The story highlighted both how easy the aircraft is to fly and the maturity of the training process (entry and flight within 7 weeks) and the impact of the aircraft will have on combat and upon Silveria’s thinking about shaping evolving tactics and training for the USAF at Nellis, and through Nellis with Fallon and MAWTS.
The story written by Samuel King, Jr. and published on October 1, 2014 described the events involved.
Silveria, the commander of the U.S. Air ForceWarfare Center at Nellis AFB, Nevada, wrapped up his seven-week training filling approximately five hours of F-35 seat time with back-to-back sorties and a hot pit refuel.
“His qualification training was seamless. He met all his requirements on the ground and in the air to be a newly qualified F-35 pilot,” said Lt. Col. Matt Renbarger, the 58th Fighter Squadron commander and Silveria’s trainer.
The general was chosen to become qualified based on his leadership position at the USAFWC and pilot experience. The center he leads is responsible for current and future F-35A operational testing, tactics development and eventual advanced training exercises and weapons school.
“The Warfare Center is so involved with the development and future of this aircraft that it was important for me to see and experience this new program at the lowest tactical level and bring that knowledge base back to the higher level strategic discussions with groups like F-35 program office and Air Combat Command,” said Silveria, a 29-year veteran and F-15 pilot. “The training provides me insight into the entire spectrum of the F-35 program.”
Based on his interaction with the F-35 integrated training center and the 33rd Fighter Wing, he said the Air Force is on the right path forward.
“It is everything we want it to be as far as training our F-35 pilots and maintainers,” he said. “It’s only the beginning, but it is easy to see the wing and other services are ready to handle the increase in students as this program begins to grow quickly.” The general said while he was surprised at how easy the aircraft was to fly, the most impressive part of the F-35 is the fifth generation fusion features that will ultimately benefit the warfighter.
“The real upgrade is the integration,” said Silveria. “The fusion of all those flight components in sync with each other was the most impressive. The communication and navigation work with the flight controls which connect to the radar. They all come together to make the aircraft that much more capable.”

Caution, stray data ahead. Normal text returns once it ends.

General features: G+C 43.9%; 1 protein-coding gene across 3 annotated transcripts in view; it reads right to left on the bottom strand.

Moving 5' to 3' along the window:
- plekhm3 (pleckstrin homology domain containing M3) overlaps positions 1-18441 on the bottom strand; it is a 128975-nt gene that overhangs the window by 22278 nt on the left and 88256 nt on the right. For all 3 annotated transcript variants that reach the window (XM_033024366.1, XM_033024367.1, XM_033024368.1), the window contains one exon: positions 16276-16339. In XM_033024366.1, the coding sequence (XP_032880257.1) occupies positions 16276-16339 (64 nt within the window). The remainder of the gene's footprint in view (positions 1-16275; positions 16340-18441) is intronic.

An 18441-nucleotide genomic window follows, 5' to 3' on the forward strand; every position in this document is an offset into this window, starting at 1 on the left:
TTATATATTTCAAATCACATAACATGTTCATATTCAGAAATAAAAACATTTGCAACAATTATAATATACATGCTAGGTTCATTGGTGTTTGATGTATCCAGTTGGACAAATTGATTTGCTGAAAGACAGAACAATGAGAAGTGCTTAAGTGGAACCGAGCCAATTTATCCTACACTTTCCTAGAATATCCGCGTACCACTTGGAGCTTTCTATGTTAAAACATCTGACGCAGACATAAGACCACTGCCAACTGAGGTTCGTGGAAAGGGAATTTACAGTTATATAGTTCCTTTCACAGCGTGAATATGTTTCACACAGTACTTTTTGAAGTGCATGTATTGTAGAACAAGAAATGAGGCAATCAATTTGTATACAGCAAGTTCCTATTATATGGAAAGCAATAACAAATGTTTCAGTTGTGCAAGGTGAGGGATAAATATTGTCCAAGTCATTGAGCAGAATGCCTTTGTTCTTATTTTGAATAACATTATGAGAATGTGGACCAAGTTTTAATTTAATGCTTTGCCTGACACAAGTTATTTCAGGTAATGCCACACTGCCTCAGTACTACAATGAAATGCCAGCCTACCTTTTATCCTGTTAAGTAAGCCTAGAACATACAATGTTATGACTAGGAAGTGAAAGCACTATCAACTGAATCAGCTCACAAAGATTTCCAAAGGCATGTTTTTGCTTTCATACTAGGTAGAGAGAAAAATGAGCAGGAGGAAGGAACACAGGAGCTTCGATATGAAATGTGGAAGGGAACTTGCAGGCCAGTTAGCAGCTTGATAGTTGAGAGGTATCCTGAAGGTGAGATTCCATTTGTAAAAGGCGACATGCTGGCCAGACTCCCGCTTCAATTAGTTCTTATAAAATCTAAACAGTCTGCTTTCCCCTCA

The data and information passing through those integrated systems is constantly being updated. Many of those updates are built at Eglin in the 513th Electronic Warfare Squadron’s F-35 reprogramming lab. The lab is managed by the 53rd Wing, which reports to the USAFWC.
“The 513th is vital to this program,” he said. “They are not only providing mission data to the Air Force, but for the other services and our allied partners. They are making world-wide impacts in that little building.”
After completing his qualifying flight, Silveria took a moment to reflect on what it was like to fly DoD’s newest fighter aircraft.
“It’s like seeing into the future,” said ACC’s former Inspector General.
“We’re still at the beginning on so many levels with the flight and employment of this aircraft and we’ll continue to improve, but even now what we’re seeing is amazing.
After flying it, I just foresee what a powerful weapon it will be.”
“I’m confident this program will develop to reach and even go beyond our high expectations. There’s an immense capability here that’s going to be amazing.”
As a final note one should reflect on this factoid:
The data and information passing through those integrated systems is constantly being updated.
Many of those updates are built at Eglin in the 513th Electronic Warfare Squadron’s F-35 reprogramming lab.
The lab is managed by the 53rd Wing, which reports to the USAFWC.
In other words, software upgradeability, fusion and the evolution of spectrum warfare are all linked in the standup of the F-35.